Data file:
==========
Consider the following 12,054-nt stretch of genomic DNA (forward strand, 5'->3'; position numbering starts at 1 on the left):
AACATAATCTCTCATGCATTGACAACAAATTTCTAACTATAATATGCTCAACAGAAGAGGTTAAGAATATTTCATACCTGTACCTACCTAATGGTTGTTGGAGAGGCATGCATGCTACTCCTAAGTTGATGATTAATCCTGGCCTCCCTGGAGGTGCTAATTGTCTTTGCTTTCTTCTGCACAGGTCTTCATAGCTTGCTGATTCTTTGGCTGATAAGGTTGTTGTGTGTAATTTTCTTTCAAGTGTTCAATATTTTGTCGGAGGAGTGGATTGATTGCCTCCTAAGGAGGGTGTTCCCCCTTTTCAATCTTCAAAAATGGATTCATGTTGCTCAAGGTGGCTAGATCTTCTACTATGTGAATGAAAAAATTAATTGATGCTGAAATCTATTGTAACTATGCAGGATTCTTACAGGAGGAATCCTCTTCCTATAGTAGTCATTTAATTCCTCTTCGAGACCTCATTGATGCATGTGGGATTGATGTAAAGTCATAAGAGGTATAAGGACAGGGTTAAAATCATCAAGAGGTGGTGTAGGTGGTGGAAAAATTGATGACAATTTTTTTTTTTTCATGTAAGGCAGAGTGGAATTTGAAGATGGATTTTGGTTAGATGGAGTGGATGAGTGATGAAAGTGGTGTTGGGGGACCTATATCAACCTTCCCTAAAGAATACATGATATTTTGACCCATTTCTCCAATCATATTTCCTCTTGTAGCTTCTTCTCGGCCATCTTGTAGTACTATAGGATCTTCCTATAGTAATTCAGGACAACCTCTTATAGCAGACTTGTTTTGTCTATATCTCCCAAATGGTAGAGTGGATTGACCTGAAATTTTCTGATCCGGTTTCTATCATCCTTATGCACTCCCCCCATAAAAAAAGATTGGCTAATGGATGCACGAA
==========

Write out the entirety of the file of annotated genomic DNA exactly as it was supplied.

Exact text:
Consider the following 12,054-nt stretch of genomic DNA (forward strand, 5'->3'; position numbering starts at 1 on the left):
AACATAATCTCTCATGCATTGACAACAAATTTCTAACTATAATATGCTCAACAGAAGAGGTTAAGAATATTTCATACCTGTACCTACCTAATGGTTGTTGGAGAGGCATGCATGCTACTCCTAAGTTGATGATTAATCCTGGCCTCCCTGGAGGTGCTAATTGTCTTTGCTTTCTTCTGCACAGGTCTTCATAGCTTGCTGATTCTTTGGCTGATAAGGTTGTTGTGTGTAATTTTCTTTCAAGTGTTCAATATTTTGTCGGAGGAGTGGATTGATTGCCTCCTAAGGAGGGTGTTCCCCCTTTTCAATCTTCAAAAATGGATTCATGTTGCTCAAGGTGGCTAGATCTTCTACTATGTGAATGAAAAAATTAATTGATGCTGAAATCTATTGTAACTATGCAGGATTCTTACAGGAGGAATCCTCTTCCTATAGTAGTCATTTAATTCCTCTTCGAGACCTCATTGATGCATGTGGGATTGATGTAAAGTCATAAGAGGTATAAGGACAGGGTTAAAATCATCAAGAGGTGGTGTAGGTGGTGGAAAAATTGATGACAATTTTTTTTTTTTCATGTAAGGCAGAGTGGAATTTGAAGATGGATTTTGGTTAGATGGAGTGGATGAGTGATGAAAGTGGTGTTGGGGGACCTATATCAACCTTCCCTAAAGAATACATGATATTTTGACCCATTTCTCCAATCATATTTCCTCTTGTAGCTTCTTCTCGGCCATCTTGTAGTACTATAGGATCTTCCTATAGTAATTCAGGACAACCTCTTATAGCAGACTTGTTTTGTCTATATCTCCCAAATGGTAGAGTGGATTGACCTGAAATTTTCTGATCCGGTTTCTATCATCCTTATGCACTCCCCCCATAAAAAAAGATTGGCTAATGGATGCACGAA